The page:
Life as the textile expert at a regional history museum

Sunday, May 19, 2013

The Great Mannequin Switcheroo

I can't believe it but it is almost June, which means it has been six months since Grand Opening, which means it is time to rotate all the mannequins. 

Textiles are particularly susceptible to damage from light and some can become weak from holding their own weight on a form for long periods of time (they weren't built to be on a body 24-7 for months on end). It is therefore a general museum standard that textile pieces should not be on permanent display, and instead be rotated out every 3-6 months. 

Dressing the mannequins for the new museum was a big part of my job last year, and so I think I'm sort of in denial that I'm going to be doing it all over again in just a few short weeks, squeaking it in in the middle of everything else. 

But I've actually rotated one item out already: the 1920s evening dress. I decided to put it on a 3 month rotation because evening dresses from that period are notorious for falling apart while on display. They tend to be made of light fabric and then beaded heavily, so you can imagine why that quickly turns in to a conservation nightmare. 

Anyway, let me take you on a magical, blurry iPhone photo journey through that process.

Ok, so here is how our speakeasy-sneaking couple looked at Grand Opening. I'm not going to deny that these mannequins are kind of weird looking. She has swimmer shoulders, and he can't stand up straight and so looks like he either shuffles around with back pain or is leaning down to slap her ass. Good times. Also, longtime readers may remember him and this same creepo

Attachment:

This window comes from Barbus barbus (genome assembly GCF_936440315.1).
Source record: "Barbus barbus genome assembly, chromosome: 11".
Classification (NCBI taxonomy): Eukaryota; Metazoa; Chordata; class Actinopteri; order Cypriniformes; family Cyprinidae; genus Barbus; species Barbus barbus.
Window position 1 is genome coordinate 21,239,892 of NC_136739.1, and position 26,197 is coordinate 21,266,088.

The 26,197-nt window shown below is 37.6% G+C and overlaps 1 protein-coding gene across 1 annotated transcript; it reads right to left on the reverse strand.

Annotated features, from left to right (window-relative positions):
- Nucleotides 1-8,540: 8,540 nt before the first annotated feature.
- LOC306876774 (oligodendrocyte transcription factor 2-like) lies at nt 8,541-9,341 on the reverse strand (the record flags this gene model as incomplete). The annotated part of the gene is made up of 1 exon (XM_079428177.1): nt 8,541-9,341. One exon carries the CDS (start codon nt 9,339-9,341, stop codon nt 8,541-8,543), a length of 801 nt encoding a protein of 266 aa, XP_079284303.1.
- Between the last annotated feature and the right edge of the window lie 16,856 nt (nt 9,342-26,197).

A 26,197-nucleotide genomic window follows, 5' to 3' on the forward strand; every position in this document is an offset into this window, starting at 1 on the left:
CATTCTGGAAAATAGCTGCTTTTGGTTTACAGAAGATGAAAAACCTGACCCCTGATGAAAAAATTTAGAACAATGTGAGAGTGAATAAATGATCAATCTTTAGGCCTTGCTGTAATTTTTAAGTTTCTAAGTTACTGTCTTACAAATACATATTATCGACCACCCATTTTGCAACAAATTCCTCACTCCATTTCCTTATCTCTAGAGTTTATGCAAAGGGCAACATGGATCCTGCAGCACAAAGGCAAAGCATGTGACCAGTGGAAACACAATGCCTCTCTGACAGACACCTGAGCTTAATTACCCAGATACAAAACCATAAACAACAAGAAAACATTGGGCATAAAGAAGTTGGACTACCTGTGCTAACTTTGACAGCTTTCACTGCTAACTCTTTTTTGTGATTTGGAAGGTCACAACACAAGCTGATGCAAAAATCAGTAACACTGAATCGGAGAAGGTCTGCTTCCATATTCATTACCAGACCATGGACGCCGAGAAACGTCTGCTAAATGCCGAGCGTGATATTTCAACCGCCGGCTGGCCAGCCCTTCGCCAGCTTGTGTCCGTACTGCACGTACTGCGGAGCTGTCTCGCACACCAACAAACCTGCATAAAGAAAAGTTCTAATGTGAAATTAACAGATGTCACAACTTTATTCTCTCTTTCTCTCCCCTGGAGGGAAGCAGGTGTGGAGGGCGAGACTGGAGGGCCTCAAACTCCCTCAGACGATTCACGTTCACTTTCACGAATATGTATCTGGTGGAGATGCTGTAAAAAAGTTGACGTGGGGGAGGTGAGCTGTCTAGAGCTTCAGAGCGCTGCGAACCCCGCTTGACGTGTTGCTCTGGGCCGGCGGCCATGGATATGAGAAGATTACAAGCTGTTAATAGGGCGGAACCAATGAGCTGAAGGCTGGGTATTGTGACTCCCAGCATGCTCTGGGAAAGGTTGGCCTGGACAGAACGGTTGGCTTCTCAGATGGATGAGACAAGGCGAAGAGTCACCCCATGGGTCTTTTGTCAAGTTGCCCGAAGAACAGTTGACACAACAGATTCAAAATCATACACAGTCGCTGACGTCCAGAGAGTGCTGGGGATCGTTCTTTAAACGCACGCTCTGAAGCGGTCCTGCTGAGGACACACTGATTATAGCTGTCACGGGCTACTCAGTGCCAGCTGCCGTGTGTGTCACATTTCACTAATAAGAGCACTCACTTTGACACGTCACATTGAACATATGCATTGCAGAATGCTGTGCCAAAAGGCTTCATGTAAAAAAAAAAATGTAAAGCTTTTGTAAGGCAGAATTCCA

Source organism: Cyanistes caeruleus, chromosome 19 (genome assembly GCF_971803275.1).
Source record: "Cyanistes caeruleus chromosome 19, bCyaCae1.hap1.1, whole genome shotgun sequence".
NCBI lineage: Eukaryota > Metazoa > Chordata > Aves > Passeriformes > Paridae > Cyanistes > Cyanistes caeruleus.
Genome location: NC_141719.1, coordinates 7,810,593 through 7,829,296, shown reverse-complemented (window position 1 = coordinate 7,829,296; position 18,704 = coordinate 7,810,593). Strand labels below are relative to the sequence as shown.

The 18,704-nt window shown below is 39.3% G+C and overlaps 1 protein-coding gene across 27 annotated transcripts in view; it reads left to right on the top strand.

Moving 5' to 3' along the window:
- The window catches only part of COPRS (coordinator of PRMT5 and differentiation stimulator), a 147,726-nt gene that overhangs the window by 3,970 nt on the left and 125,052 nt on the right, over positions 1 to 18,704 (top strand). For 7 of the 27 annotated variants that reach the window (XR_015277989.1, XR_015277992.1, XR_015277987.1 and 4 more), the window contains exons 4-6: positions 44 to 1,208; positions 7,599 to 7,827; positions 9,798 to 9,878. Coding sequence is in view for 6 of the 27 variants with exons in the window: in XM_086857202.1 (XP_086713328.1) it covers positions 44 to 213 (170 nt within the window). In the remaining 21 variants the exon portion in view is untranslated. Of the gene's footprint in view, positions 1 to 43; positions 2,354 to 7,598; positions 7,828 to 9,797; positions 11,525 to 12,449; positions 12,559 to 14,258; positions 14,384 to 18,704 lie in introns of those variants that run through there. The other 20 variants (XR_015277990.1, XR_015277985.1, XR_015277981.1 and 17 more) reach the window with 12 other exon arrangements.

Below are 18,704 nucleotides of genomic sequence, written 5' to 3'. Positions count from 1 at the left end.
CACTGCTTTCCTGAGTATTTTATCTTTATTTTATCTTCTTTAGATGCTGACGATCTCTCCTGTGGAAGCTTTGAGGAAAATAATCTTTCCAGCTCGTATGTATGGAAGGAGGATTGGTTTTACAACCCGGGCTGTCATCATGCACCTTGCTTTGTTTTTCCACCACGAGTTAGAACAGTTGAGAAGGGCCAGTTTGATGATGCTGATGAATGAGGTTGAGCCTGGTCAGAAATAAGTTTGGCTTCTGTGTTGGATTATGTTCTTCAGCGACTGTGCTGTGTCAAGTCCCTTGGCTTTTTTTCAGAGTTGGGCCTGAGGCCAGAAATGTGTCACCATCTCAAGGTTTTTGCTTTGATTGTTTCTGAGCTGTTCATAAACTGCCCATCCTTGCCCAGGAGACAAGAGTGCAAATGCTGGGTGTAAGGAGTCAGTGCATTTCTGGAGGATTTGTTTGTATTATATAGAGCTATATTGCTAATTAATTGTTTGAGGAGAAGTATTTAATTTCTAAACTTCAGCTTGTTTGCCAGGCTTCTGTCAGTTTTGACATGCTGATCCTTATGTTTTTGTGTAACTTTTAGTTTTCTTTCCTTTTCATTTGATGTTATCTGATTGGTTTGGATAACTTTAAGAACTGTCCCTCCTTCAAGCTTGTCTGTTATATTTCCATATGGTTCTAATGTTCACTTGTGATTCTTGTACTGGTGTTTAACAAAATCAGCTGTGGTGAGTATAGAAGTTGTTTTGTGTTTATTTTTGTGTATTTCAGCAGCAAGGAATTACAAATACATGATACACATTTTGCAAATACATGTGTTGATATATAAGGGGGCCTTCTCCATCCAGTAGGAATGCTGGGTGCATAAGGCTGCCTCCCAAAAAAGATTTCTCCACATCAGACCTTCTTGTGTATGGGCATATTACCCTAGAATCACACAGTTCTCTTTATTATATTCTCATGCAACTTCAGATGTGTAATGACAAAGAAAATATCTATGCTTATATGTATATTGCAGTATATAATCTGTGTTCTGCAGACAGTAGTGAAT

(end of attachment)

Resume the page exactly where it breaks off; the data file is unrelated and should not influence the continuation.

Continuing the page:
Here is what our lady looks like when undressed, unwigged, and de-armed. I think she looks kind of cool this way, like some sort of robot with fab shoes. 

Re-dressing this mannequin actually took two attempts. I have some extra mannequins, so for most of the costumes we can do the dressing off site and then just bring the new one to replace the old. But we only have one 1920s lady with the torso and the legs. So I have to bring a dress and do all the work on-site while the museum is closed. 

This photo is of the first attempt at re-dressing. We put this red dress on and then realized that it was a bad choice. It was gorgeous and eye-catching but the fit was way too tight and the fabric was much weaker than I realized. If we left this thing on display it was only going to get weaker and would probably start ripping. I took this photo before we reluctantly removed the dress from the mannequin, so the public never got to see it. 

A couple weeks later I came back with two options (in the meantime we put the dress from Grand Opening back on because it was actually holding up quite well). This one won both categories of the competition: fit and strength. It is an early 1920s pink figured velvet dress that is basically made of two big drapey rectangles held together at the top. Extra bonus: the cut of the dress hides her man-shoulders. 

1 comment:

  1. You really have the most delightful blog. And your mannequins are terrifying!